Many patients visit my ultrasound clinic to assess bladder health and look for causes of urinary symptoms. Ultrasound accurately measures bladder wall thickness, with thickening potentially indicative of bladder outlet obstruction or interstitial cystitis. Filling defects along the bladder wall may represent masses or blood clots needing further diagnosis. Bladder ultrasound also enables measurement of post-void residual urine volume, which can identify incomplete emptying related to neurogenic bladder, prostatic enlargement or urethral strictures. Dynamic imaging during urination can assess causes of incontinence like urethral sphincter deficiency or cystocele formation.
Transrectal ultrasound (TRUS) has become the standard technique for guiding prostate biopsy to diagnose prostate cancer. The ultrasound probe inserted in the rectum provides excellent resolution for visualizing the prostate and any suspicious lesions requiring biopsy. TRUS allows sampling of tissue in a systematic manner to maximize cancer detection. Once a diagnosis is made, ultrasound is also central in staging by assessing for extraprostatic extension or seminal vesicle invasion. Prostate ultrasound also measures prostate volume, which has implications for symptoms and surgery. Enlarged prostate volume may lead to referral for TURP or other prostate reduction procedures.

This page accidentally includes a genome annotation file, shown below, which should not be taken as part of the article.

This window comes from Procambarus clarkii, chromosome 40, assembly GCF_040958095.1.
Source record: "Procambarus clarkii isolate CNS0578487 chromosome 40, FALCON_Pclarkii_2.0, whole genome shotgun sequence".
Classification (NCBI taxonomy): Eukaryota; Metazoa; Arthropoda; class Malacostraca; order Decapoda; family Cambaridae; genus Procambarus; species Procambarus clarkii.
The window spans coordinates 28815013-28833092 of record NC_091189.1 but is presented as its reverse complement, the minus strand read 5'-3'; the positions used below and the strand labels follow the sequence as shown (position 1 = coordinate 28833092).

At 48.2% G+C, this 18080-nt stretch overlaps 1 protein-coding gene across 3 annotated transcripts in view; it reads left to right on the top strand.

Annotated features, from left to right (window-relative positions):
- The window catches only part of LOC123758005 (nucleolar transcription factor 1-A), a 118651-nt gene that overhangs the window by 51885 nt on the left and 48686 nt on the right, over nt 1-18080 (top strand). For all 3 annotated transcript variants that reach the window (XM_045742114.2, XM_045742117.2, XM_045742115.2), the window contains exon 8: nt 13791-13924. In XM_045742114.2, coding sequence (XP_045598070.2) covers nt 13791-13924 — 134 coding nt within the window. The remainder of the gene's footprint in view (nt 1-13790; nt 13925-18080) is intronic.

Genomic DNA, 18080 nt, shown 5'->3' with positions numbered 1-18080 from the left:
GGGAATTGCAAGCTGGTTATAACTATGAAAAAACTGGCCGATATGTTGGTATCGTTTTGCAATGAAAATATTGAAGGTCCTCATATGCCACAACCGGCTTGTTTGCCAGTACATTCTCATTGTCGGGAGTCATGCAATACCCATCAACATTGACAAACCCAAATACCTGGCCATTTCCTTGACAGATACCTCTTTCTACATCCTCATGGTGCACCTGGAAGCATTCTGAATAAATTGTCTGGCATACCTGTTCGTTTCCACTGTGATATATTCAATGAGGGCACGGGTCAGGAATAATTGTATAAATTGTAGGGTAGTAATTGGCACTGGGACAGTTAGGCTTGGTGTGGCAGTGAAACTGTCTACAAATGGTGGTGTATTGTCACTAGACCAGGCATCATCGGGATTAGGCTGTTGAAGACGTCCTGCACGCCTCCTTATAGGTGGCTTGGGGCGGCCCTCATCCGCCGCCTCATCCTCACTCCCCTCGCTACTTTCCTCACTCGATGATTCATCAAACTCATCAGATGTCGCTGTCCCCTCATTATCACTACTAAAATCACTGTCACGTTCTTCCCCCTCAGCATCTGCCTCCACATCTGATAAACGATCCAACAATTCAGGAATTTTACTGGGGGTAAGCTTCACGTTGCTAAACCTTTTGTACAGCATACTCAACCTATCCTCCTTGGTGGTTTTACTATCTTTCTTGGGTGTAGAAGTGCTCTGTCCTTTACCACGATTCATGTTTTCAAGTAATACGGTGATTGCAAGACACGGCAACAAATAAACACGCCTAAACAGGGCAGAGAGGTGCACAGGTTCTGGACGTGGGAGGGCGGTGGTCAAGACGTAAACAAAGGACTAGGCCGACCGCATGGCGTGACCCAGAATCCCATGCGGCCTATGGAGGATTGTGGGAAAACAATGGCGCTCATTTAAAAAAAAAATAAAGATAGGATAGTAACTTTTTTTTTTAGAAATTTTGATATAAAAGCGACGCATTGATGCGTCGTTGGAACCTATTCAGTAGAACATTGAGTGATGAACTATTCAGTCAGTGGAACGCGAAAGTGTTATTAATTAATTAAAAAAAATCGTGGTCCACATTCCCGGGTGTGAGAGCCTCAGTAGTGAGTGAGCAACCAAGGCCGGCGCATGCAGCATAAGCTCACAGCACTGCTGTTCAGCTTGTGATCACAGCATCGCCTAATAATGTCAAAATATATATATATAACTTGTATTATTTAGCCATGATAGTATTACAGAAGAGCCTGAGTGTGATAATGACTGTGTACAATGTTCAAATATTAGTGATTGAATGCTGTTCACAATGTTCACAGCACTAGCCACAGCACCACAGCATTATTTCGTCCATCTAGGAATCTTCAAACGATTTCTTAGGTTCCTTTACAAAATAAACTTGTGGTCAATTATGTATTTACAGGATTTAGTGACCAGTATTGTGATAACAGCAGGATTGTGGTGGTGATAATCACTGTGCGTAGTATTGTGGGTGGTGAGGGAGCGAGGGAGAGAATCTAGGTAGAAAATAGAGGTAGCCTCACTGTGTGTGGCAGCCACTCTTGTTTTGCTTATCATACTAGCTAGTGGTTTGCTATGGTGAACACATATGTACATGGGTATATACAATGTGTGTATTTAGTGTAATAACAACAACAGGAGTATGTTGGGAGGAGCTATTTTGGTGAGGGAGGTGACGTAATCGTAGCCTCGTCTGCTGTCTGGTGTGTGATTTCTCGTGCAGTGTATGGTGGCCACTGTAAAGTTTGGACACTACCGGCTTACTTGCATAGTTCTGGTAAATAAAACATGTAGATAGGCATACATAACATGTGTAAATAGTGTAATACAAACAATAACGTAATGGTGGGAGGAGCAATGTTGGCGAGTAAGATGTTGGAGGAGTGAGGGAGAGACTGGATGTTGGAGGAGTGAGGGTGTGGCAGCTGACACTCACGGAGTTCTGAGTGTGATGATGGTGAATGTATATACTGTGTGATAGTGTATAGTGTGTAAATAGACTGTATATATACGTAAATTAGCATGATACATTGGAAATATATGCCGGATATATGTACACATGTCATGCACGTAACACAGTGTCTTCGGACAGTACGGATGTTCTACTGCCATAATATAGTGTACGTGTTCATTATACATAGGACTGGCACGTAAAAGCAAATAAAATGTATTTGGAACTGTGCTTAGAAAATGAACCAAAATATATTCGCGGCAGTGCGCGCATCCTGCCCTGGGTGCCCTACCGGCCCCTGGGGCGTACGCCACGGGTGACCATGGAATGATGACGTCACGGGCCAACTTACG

Scrotal ultrasound is routinely performed at my clinic to evaluate testicular symptoms like pain or swelling. It reliably differentiates testicular masses as either solid, cystic or complex, giving key information to determine whether surgical exploration is warranted. Ultrasound identifies testicular cancers as areas of mixed echogenicity with increased blood flow. It can also detect benign conditions like epididymitis, varicoceles or hydroceles. For men with male factor infertility, scrotal ultrasound analyzes testicular size, echogenicity and blood flow to assess for causes.